1. “Electrolytes are as important as water.” No, they aren’t. Nothing is. And yes, you will need to replenish electrolytes after some workouts. Usually, only those that go on for longer than an hour. If it’s less than an hour, then the sugars in electrolyte drinks can prevent fat burning. Which is the opposite of what you want.
  2. “More reps with light weights will build endurance.” The importance of weight training in endurance is not in question. However, more reps may give you something of an aerobic workout, but it won’t do anything for your muscles. Instead, lift the heaviest weight you safely can for between six and ten reps. When you can handle heavier weights, move up a level. One of the keys of endurance is all-around fitness.
  3. “On days where you aren’t doing aerobic training, work on your strength.” No. Rest days are rest days, period. You can see the theory behind this idea – you’re working different muscle groups. Surely it will be more efficient to work for strength on days where you’re not tired from aerobic exercise? But no – your body needs the recovery period. Indeed, studies suggest that the best time for strength training is just before you do the aerobic stuff. It promotes production of cortisol, which helps you do more.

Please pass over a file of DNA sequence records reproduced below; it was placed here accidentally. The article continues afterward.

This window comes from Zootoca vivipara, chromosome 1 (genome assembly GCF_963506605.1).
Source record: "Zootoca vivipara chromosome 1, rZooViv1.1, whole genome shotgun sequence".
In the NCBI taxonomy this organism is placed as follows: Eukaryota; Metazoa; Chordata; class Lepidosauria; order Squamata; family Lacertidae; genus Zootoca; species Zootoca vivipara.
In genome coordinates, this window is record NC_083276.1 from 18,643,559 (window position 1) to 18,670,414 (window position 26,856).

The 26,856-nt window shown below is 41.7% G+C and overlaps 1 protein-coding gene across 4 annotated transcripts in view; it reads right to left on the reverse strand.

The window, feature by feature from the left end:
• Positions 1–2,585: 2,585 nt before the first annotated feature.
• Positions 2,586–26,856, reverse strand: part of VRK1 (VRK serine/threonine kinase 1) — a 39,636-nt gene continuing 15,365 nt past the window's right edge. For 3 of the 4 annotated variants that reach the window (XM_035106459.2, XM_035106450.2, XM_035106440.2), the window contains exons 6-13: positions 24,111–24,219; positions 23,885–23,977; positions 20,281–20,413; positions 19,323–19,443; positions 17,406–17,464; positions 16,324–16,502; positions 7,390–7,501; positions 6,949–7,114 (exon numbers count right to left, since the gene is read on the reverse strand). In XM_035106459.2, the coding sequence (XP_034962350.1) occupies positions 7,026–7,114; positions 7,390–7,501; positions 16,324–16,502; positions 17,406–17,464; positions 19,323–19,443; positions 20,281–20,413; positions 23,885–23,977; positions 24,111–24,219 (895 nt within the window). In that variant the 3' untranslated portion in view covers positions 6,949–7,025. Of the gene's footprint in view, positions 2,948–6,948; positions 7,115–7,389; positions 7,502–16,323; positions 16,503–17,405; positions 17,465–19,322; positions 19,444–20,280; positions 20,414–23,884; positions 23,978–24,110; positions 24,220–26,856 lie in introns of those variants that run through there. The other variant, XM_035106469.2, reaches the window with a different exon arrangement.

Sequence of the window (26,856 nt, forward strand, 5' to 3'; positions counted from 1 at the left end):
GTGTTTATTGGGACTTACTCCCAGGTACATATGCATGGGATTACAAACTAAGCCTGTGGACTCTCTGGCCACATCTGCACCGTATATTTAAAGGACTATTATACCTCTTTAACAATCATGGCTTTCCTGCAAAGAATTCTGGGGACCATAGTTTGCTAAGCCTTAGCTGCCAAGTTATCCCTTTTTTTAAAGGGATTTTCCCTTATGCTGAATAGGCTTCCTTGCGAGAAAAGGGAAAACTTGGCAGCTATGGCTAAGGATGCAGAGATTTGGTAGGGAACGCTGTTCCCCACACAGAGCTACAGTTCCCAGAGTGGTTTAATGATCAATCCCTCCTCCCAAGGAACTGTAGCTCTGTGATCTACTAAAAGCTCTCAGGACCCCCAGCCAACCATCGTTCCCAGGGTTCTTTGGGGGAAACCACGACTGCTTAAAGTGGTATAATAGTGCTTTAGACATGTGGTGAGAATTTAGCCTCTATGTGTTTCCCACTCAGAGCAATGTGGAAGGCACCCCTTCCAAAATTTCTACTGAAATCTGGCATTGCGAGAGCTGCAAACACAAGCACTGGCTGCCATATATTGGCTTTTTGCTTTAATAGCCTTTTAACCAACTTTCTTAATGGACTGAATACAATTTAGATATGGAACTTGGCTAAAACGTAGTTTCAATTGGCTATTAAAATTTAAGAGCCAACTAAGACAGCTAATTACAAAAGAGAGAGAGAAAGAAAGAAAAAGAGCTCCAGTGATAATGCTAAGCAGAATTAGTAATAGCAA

A lot of the information out there about working out more efficiently comes from putting together bits of what we already know. The problem with doing that is that the human body is a very complex mechanism. You can’t just graft one fact onto another and have a ready-to-go plan. The most important thing, always, is to avoid making assumptions.

You have to listen to your body. It sounds like a self-help mantra, but it is also true. Your physical health is something that depends on always giving your body what it needs. Aches, pains, and strains are some of the ways it will let you know. Be ready to stop working out one set of muscles if they are hurting too much to continue – you won’t make them stronger by pushing too hard.

Overall, remember that endurance is something that builds over time. It may be frustrating not to be able to go for bigger workouts right off the bat. But there is no part of exercise, be it weights, running or yoga, that will not get better for having more endurance. So being patient right now will gain you better results in the future. And once you’ve built that endurance, the more you work out, the more it will reward you.

Kristin McGee is a celebrity yoga and Pilates instructor in New York City. She is the star of over 100 videos, a contributing editor at Health Magazine and a spokeswoman for many brands and causes she believes in. Kristin also appears frequently on television. A proud mom to three, she sure keeps herself busy!